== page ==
Archive for June, 2007

Fruity Boxes and Stamp Swap

strawberries.jpgI love, love, love late June in the Northwest because this is when my garden favorites are ripening and blooming: strawberries, raspberries, cherries, snap peas, snow peas, carrots, rhubarb, fushias, california poppies, asiatic lilies, lavender, feverfew and more I can’t name.

We’ve been picking berries in our garden, went to a u-pick last week, and have bought many pints at the farmer’s markets. All of these berries have left me with a tall stack of little green containers on my kitchen counter. Normally, I would just compost the little cardboard boxes with the rest of my kitchen scraps, but this year something was calling to me. “Wouldn’t I make the perfect little holder for something?” I heard yesterday morning (my mother says she has never seen anyone with more containers than me).

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Since the mod podge was still handy, I pulled out some more textured paper and some stamps. I tore the paper into strips, layering paper on both sides of the container.

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Next I started laying on the stamps, overlaying, working to cover up all the corners and edges. When I was done, I painted the whole thing with a generous coat of mod podge, which was starting to give me a headache (note to  self: open the front door next time). When I checked on it this morning, the container was glossy and fully sealed. I have plans for many more, using more stringent selection criteria on the stamps. You see, I have a bit of a stamp stash, so I can afford to be judicious in my choices.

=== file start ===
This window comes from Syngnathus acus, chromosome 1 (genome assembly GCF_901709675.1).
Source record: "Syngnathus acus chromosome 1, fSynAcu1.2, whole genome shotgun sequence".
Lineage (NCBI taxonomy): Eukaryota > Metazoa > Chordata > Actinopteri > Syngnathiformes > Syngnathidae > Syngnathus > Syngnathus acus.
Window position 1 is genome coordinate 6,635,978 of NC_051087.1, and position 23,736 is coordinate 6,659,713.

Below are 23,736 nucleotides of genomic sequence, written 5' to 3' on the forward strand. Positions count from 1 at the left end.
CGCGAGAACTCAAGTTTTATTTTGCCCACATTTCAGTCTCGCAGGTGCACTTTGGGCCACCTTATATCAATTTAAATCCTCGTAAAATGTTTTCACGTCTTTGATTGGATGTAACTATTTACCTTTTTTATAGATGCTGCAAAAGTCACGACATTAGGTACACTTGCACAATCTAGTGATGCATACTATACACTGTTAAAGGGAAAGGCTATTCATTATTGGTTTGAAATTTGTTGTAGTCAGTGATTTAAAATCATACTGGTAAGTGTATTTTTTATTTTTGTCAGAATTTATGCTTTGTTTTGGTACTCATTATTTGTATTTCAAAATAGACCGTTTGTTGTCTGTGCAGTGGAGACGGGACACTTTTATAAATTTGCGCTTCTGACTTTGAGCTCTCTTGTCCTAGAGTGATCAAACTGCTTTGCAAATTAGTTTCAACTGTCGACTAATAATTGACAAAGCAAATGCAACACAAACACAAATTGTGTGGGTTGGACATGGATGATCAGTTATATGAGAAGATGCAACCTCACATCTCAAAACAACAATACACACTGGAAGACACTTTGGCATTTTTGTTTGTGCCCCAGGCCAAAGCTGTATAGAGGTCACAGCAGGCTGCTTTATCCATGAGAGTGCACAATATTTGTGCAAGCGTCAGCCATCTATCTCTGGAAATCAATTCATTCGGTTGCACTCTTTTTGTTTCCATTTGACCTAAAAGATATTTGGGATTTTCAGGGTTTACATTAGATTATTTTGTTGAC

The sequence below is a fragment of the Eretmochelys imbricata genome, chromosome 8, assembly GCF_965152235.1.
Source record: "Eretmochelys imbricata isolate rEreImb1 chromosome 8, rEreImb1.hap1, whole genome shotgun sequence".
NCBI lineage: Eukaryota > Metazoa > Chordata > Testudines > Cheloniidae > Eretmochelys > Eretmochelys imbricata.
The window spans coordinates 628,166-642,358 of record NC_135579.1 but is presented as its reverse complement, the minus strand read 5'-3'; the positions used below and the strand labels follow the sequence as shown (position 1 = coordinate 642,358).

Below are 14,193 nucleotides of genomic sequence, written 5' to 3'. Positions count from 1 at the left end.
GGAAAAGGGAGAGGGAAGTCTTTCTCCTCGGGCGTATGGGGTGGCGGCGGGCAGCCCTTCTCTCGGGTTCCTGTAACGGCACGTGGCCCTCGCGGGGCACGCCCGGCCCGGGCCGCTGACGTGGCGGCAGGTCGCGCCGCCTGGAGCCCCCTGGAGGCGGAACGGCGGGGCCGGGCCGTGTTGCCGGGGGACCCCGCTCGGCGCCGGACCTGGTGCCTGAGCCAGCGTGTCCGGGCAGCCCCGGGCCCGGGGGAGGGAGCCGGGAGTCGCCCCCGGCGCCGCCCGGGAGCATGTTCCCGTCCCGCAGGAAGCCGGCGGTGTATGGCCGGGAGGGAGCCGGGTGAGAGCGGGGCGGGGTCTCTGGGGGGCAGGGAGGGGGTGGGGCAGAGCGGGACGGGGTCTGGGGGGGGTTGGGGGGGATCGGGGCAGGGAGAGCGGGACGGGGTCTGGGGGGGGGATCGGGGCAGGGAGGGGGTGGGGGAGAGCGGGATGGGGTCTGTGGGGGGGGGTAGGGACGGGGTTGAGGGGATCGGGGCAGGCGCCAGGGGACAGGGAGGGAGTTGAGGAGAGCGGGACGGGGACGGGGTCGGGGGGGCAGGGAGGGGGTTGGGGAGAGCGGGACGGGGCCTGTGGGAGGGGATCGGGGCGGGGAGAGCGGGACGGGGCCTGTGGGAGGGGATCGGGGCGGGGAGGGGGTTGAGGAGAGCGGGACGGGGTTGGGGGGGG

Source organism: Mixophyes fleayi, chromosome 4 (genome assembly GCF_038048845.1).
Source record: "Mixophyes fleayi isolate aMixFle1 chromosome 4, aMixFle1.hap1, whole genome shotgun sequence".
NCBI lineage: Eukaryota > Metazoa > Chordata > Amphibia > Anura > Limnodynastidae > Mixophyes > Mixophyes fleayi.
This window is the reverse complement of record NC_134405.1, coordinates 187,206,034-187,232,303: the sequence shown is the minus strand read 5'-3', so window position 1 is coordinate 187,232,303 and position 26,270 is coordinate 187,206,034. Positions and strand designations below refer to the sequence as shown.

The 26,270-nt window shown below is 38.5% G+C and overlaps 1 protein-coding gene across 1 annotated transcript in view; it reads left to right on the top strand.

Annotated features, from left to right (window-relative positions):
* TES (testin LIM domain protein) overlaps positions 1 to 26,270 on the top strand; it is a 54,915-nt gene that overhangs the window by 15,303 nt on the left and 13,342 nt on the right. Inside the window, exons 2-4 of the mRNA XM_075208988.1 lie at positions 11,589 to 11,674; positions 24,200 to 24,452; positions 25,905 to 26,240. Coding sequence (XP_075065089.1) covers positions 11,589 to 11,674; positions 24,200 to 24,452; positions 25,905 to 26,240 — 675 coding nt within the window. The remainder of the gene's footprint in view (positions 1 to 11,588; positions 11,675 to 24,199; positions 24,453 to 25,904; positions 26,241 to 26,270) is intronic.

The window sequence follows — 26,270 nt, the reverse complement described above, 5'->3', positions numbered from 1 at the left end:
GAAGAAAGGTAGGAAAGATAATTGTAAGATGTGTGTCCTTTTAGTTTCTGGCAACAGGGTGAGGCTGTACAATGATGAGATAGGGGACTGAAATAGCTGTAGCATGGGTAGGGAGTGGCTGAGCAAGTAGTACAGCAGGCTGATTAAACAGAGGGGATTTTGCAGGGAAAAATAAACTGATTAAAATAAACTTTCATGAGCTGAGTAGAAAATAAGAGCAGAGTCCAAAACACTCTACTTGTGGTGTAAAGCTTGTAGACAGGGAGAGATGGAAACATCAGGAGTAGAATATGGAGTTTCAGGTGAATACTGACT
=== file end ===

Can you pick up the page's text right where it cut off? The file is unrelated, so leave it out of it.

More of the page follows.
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There is a long story behind this duffel bag, and if you really want me to tell you sometime, just ask, but suffice it to say that the stamps were collected by several Rotary clubs in New Hampshire. This is actually, just a small portion of the stamps they passed on to my mother-in-law. I took roughly half of her lot home two summers ago, and have given away a few large bags to various classrooms. The problem is the pile isn’t getting any smaller, and even if I covered ever single berry box we eat this summer, I will still have more left over than I will ever need.

This is where you, the readers come in. I’m offering to fill a business envelope with 1oz of stamps from every corner of the globe for you. What is $0.39 between friends? If you would like more, this can be arranged. Just leave your name in the comments and I’ll contact you for your address.

Hodgepodge Boxes with Mod Podge

Yesterday we needed an indoor activity to fill our morning, so I pulled out some boxes, collage materials, paint brushes and modge podge.